California Family Code Section 4320
Section 4320 provides: "In ordering spousal support under this part, the court shall consider all of the following circumstances:
(a) The extent to which the earning capacity of each party is sufficient to maintain the standard of living established during the marriage, taking into account all of the following:
(1) The marketable skills of the supported party; the job market for those skills; the time and expenses required for the supported party to acquire the appropriate education or training to develop those skills; and the possible need for retraining or education to acquire other, more marketable skills or employment.
(2) The extent to which the supported party's present or future earning capacity is impaired by periods of unemployment that were incurred during the marriage to permit the supported party to devote time to domestic duties.
(b) The extent to which the supported party contributed to the attainment of an education, training, a career position, or a license by the supporting party.
(c) The ability of the supporting party to pay spousal support, taking into account the supporting party's earning capacity, earned and unearned income, assets, and standard of living.
(d) The needs of each party based on the standard of living established during the marriage.
(e) The obligations and assets, including the separate property, of each party.
(f) The duration of the marriage.
(g) The ability of the supported party to engage in gainful employment without unduly interfering with the interests of dependent children in the custody of the party.
(h) The age and health of the parties.
(i) Documented evidence of any history of domestic violence . . . between the parties . . . .
(j) The immediate and specific tax consequences to each party. (k) The balance of the hardships to each party.
(l) The goal that the supported party shall be self-supporting within a reasonable period of time. . . . (m) The criminal conviction of an abusive spouse . . . . (n) Any other factors the court determines are just and equitable."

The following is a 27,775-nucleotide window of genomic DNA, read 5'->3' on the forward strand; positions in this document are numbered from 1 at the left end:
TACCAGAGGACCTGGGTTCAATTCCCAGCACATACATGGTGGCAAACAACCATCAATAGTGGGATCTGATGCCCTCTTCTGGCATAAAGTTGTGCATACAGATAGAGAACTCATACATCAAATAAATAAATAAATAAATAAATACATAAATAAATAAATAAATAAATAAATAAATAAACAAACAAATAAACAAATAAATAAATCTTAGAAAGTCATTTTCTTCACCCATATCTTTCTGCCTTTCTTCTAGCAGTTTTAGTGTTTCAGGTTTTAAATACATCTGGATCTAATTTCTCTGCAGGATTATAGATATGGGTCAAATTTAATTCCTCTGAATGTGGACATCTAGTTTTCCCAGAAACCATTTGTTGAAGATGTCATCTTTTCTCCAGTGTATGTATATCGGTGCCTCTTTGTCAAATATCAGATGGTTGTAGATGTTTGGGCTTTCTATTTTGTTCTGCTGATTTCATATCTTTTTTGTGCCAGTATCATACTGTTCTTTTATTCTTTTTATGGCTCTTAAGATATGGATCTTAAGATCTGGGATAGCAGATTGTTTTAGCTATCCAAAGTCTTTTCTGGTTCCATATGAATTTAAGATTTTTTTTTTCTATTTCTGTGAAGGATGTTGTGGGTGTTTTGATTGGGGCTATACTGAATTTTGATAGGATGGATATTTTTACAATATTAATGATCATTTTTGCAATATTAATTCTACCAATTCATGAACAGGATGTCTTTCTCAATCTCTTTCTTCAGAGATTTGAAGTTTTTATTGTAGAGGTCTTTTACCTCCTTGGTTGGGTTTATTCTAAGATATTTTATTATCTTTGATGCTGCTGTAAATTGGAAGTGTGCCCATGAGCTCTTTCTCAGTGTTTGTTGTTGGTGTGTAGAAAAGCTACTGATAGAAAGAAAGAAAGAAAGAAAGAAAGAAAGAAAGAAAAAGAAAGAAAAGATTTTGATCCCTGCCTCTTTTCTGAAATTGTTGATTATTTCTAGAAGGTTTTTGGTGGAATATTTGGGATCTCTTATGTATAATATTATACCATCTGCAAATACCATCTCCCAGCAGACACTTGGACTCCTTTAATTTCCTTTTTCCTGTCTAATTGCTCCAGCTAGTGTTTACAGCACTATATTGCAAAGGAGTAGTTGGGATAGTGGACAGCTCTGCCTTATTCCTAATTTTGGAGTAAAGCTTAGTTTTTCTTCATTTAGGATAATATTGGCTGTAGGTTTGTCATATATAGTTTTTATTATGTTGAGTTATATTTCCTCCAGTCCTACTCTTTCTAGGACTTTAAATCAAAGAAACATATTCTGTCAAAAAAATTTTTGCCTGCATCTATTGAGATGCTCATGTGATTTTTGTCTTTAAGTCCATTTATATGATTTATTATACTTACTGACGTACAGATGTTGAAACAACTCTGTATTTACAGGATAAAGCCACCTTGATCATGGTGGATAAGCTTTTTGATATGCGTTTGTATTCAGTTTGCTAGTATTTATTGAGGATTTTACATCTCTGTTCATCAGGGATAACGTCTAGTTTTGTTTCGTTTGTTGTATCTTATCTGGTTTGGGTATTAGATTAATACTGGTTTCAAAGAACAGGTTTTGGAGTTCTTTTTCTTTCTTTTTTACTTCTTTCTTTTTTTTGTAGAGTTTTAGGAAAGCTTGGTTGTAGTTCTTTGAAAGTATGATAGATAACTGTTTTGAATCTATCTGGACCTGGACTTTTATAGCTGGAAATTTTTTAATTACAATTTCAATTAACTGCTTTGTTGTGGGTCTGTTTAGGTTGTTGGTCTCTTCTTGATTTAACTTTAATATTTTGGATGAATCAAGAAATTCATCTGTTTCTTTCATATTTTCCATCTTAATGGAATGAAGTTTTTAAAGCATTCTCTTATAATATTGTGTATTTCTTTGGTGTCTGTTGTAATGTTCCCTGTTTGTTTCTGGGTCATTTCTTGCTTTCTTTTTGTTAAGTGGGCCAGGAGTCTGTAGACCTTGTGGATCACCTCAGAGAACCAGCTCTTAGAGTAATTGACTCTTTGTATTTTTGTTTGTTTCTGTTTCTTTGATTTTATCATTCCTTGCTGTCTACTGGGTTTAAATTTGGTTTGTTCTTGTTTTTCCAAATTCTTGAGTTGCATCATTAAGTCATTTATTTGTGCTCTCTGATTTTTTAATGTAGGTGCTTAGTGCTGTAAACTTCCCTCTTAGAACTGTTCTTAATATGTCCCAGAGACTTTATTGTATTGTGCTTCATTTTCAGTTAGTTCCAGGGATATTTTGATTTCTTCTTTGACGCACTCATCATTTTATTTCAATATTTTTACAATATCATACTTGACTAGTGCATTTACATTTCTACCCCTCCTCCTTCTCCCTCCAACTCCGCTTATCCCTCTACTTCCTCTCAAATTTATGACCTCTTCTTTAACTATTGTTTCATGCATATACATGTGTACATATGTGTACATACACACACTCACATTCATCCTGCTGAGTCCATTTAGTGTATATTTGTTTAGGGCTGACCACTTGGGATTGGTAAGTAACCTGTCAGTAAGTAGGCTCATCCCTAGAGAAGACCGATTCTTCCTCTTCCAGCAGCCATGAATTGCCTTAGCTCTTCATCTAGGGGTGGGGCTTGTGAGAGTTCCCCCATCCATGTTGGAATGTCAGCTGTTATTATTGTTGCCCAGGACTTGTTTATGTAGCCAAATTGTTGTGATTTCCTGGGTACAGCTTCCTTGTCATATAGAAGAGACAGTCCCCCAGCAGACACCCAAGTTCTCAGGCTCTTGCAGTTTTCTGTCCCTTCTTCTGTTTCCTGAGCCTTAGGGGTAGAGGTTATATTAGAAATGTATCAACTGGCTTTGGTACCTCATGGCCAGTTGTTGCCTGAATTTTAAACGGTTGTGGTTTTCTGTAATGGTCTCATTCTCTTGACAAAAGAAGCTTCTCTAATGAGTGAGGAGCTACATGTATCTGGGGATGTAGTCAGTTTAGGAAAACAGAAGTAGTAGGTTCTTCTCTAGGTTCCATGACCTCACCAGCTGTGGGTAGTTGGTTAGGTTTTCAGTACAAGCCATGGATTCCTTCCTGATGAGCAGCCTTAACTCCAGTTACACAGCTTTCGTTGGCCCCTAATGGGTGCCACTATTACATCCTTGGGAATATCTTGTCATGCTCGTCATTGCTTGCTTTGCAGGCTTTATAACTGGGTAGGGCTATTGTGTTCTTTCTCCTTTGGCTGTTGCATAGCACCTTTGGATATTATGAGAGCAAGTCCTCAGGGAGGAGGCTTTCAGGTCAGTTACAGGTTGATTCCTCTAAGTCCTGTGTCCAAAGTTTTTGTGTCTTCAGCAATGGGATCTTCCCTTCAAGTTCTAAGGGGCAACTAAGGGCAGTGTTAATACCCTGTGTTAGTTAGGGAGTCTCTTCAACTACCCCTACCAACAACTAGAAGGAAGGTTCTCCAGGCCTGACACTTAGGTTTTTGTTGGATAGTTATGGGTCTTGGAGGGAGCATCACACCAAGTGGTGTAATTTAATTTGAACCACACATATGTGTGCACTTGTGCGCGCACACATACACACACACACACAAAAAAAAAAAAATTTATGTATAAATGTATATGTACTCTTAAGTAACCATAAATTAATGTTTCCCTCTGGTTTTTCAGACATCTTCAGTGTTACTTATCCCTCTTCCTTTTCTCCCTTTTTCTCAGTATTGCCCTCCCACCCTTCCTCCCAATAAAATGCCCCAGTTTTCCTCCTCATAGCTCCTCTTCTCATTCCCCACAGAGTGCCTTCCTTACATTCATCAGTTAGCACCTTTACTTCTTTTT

In Alan S. v. Superior Court (2009) 172 Cal.App.4th 238, the Court explained:
"Reading section 2032 together with section 4320, one cannot escape the idea that a pendente lite fee award should be the product of a nuanced process in which the trial court should try to get the 'big picture' of the case, i.e., 'the relative circumstances of the respective parties' as the statute puts it." Making a pendente lite attorney fee order is not "a truncated process where the trial court simply (a) ascertains which party has the higher nominal income relative to the other, and then (b) massages the fee request of the lesser-income party into some manageable amount that feels like it will pass an abuse of discretion test." (Ibid.)
In assessing one party's needs, and the other party's ability to pay, the trial court may consider evidence concerning the parties' current incomes, assets, and abilities, including investment and income-producing properties. (In re Marriage of Drake (1997) 53 Cal.App.4th 1139, 1167.)
"While no particular language is required in an order awarding attorney fees under sections 2030 and 2032, the record (including, but not limited to, the order itself), must reflect an actual exercise of discretion and a consideration of the statutory factors in the exercise of that discretion." (Alan S., supra, 172 Cal.App.4th at p. 254.)